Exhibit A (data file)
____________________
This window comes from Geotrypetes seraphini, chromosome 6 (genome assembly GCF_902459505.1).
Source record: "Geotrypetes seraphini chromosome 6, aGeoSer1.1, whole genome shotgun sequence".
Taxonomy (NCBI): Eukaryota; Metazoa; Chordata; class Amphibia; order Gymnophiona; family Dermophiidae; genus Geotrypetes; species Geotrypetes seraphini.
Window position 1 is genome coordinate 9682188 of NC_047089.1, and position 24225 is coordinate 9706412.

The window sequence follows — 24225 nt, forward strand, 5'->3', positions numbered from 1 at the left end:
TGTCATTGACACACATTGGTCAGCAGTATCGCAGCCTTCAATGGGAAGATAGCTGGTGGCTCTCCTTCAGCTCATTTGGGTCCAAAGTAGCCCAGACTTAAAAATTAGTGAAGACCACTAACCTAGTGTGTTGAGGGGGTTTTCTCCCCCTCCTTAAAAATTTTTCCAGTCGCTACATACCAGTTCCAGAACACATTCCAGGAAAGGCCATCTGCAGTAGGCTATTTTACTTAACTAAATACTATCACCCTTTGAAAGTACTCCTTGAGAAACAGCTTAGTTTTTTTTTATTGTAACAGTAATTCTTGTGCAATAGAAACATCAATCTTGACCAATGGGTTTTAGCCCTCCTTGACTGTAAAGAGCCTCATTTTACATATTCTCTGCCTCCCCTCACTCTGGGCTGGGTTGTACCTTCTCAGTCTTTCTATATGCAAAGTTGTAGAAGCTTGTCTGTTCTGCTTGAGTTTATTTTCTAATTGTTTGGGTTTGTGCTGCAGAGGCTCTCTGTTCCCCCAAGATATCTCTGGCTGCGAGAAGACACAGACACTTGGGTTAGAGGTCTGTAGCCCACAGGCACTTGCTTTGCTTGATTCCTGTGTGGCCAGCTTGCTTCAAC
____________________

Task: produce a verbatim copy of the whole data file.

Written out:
This window comes from Geotrypetes seraphini, chromosome 6 (genome assembly GCF_902459505.1).
Source record: "Geotrypetes seraphini chromosome 6, aGeoSer1.1, whole genome shotgun sequence".
Taxonomy (NCBI): Eukaryota; Metazoa; Chordata; class Amphibia; order Gymnophiona; family Dermophiidae; genus Geotrypetes; species Geotrypetes seraphini.
Window position 1 is genome coordinate 9682188 of NC_047089.1, and position 24225 is coordinate 9706412.

The window sequence follows — 24225 nt, forward strand, 5'->3', positions numbered from 1 at the left end:
TGTCATTGACACACATTGGTCAGCAGTATCGCAGCCTTCAATGGGAAGATAGCTGGTGGCTCTCCTTCAGCTCATTTGGGTCCAAAGTAGCCCAGACTTAAAAATTAGTGAAGACCACTAACCTAGTGTGTTGAGGGGGTTTTCTCCCCCTCCTTAAAAATTTTTCCAGTCGCTACATACCAGTTCCAGAACACATTCCAGGAAAGGCCATCTGCAGTAGGCTATTTTACTTAACTAAATACTATCACCCTTTGAAAGTACTCCTTGAGAAACAGCTTAGTTTTTTTTTATTGTAACAGTAATTCTTGTGCAATAGAAACATCAATCTTGACCAATGGGTTTTAGCCCTCCTTGACTGTAAAGAGCCTCATTTTACATATTCTCTGCCTCCCCTCACTCTGGGCTGGGTTGTACCTTCTCAGTCTTTCTATATGCAAAGTTGTAGAAGCTTGTCTGTTCTGCTTGAGTTTATTTTCTAATTGTTTGGGTTTGTGCTGCAGAGGCTCTCTGTTCCCCCAAGATATCTCTGGCTGCGAGAAGACACAGACACTTGGGTTAGAGGTCTGTAGCCCACAGGCACTTGCTTTGCTTGATTCCTGTGTGGCCAGCTTGCTTCAAC